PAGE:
[0059] Front-end 24 communicates a DNS response 62 to resolver 48. The DNS response directs a resolution towards the selected infrastructure, either by specifying a redirection to the new hostname alias (in a CNAME resource record), or by providing a resolution with the IP address. DNS response 62 may alternatively indicate an error, or other default response, in the event that the selector code does not provide a proper response, or if, for example, no selector code exists having a name indicated by the key string.

[0060] When a redirection is specified by DNS response 62, resolver 48 subsequently issues a further query and receives a resolution from a nameserver that is authoritative for the selected infrastructure (not shown) . Resolver 48 then returns a resolution DNS response 64 to web client 40.

[0061] Upon receiving the resolution, web client 40 may access the desired resource, either by a connection 66 to infrastructure 44a, or by a connection 68 to infrastructure 44b, depending on which of the two respective infrastructures is selected.

[0062] Output by selector code 28 may be in the form of a resource record, such that a redirection hostname is specified as a CNAME record and an IP address is specified as an A record. Selector code 28 may also communicate additional parameters to the front-end that may be included in DNS response 62, such as a DNS Time-to-Live (TTL) value. Larger TTL values increase the time a response is cached by the resolver, thereby reducing the load on DNS application server 22.

[0063] Typically, front-end 24 invokes selector code 28 from among several selector codes that are accessible to the DNS application server. Selection of a selector code according to the key string allows the DNS application server to support multiple selector codes from one or more resource providers. Implementing a selector code may require only two steps: adding to the resource record table of the RP nameserver a redirection mapping (such mapping including a key string naming the selector code) and uploading the selector code to a location accessible to the front-end .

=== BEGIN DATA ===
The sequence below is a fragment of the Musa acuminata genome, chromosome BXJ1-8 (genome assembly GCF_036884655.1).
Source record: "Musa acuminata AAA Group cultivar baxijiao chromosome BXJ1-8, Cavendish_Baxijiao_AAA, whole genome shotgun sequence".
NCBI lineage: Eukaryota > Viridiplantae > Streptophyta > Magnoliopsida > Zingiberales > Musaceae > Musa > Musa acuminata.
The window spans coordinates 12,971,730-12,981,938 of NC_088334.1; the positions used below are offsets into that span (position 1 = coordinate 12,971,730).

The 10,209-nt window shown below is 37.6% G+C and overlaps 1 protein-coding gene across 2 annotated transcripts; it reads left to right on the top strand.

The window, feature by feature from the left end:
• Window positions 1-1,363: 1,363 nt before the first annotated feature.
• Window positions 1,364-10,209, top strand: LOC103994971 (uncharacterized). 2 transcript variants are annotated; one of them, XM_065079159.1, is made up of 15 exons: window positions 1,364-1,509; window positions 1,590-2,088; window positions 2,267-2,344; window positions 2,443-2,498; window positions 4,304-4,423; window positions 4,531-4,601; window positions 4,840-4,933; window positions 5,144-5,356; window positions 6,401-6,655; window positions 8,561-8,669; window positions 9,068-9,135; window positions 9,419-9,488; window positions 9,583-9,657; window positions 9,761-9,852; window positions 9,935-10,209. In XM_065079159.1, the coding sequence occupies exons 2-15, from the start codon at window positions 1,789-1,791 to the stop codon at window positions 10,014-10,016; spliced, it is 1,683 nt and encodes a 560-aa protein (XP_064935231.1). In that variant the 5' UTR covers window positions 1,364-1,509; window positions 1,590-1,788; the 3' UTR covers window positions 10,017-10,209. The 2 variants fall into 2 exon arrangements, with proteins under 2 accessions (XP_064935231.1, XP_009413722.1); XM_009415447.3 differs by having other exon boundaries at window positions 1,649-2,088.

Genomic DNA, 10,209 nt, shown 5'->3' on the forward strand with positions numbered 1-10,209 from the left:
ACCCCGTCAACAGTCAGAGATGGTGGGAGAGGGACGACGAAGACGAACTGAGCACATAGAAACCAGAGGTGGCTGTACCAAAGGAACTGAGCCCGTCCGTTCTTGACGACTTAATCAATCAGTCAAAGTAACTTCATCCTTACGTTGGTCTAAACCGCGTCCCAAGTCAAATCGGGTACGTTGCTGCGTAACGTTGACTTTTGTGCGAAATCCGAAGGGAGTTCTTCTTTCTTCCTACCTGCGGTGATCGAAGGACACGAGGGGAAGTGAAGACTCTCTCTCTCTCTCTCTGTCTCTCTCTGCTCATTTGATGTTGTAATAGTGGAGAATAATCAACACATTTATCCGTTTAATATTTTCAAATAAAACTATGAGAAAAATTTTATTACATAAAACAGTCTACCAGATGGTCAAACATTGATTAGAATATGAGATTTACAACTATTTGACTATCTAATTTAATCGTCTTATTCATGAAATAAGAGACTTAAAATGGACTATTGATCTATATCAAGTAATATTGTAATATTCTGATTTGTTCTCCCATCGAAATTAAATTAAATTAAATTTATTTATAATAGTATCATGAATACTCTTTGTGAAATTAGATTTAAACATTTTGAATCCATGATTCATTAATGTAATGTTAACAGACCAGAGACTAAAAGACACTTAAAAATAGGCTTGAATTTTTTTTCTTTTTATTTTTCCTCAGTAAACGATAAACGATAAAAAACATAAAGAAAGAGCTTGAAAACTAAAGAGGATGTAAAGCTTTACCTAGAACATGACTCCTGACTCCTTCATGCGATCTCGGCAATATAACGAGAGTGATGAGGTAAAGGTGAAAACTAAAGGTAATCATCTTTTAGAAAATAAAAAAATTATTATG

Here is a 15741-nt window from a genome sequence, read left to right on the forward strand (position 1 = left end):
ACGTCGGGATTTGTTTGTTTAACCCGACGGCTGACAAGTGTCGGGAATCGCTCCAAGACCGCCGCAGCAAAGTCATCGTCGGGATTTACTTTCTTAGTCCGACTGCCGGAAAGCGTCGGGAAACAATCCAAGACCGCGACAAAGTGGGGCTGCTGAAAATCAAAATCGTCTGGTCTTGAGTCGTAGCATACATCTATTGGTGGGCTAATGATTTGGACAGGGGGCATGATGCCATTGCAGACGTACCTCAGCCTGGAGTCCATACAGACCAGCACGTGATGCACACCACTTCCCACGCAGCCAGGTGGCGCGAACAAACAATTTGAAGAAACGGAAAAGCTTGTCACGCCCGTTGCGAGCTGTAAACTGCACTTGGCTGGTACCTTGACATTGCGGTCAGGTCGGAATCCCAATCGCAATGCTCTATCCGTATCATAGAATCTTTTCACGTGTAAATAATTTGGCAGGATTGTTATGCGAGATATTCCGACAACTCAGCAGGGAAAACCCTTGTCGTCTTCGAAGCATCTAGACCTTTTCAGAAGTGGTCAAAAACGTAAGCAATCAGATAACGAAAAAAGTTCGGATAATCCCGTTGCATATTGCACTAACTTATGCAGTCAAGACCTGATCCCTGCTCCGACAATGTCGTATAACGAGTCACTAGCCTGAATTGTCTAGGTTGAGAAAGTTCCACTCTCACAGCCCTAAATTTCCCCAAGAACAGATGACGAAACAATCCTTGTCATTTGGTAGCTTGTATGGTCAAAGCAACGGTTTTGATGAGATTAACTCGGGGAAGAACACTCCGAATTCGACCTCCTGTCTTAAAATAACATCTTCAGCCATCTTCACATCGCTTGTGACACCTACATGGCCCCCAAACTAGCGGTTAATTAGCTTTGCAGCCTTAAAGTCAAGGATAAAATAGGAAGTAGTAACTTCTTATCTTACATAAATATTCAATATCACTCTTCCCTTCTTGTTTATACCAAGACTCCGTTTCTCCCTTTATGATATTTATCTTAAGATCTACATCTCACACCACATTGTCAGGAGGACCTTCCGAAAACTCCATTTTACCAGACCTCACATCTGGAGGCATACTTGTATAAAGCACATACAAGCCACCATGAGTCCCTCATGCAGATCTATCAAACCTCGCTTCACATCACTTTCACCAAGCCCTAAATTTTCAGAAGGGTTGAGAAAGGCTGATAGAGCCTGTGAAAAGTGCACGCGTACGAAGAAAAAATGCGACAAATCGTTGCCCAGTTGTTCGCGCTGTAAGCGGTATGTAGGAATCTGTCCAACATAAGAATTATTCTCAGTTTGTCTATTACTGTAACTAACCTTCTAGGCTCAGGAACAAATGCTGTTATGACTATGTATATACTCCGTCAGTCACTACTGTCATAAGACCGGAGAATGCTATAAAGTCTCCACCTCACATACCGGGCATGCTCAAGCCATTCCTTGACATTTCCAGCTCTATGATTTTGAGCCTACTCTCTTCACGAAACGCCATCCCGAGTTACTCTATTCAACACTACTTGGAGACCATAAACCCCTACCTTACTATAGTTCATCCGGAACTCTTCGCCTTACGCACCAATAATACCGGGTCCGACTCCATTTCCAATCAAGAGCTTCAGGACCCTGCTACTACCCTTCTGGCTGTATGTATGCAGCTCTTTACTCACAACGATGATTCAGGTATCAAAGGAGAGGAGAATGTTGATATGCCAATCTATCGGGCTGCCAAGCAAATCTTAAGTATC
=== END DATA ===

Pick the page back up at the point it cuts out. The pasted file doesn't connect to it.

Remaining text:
[0064] More than one selector code may be stored in selector code database 29, such that the DNS application server may support distinct selection logic for multiple resources and for multiple resource providers.

[0065] Fig. 2 is a schematic, pictorial illustration of a system 200 for configuring a selector code, such as selector code 28 described above, for operation by DNS application server 22, according to an embodiment of the present invention.

[0066] In an embodiment of the present invention described above with respect to Fig. 1, a selector code is placed at a location accessible to the DNS application server by means of a code transfer application. As shown with respect to system 200, such a code transfer application may be a resource provider interface 202.

[0067] Resource provider interface 202 may be a web browser or other Internet-connected application. Content that drives interface 202 may be served by a DNS application server web portal 204. Interface 202 may include a form, into which a resource provider, or other user of the interface, may upload or attach a selector code. The interface may also include additional options, such as text boxes or check boxes, by means of which a user may specify a set of relevant status data variables, thereby providing a correlation, as described above, between the relevant status data and a resource provider indicator.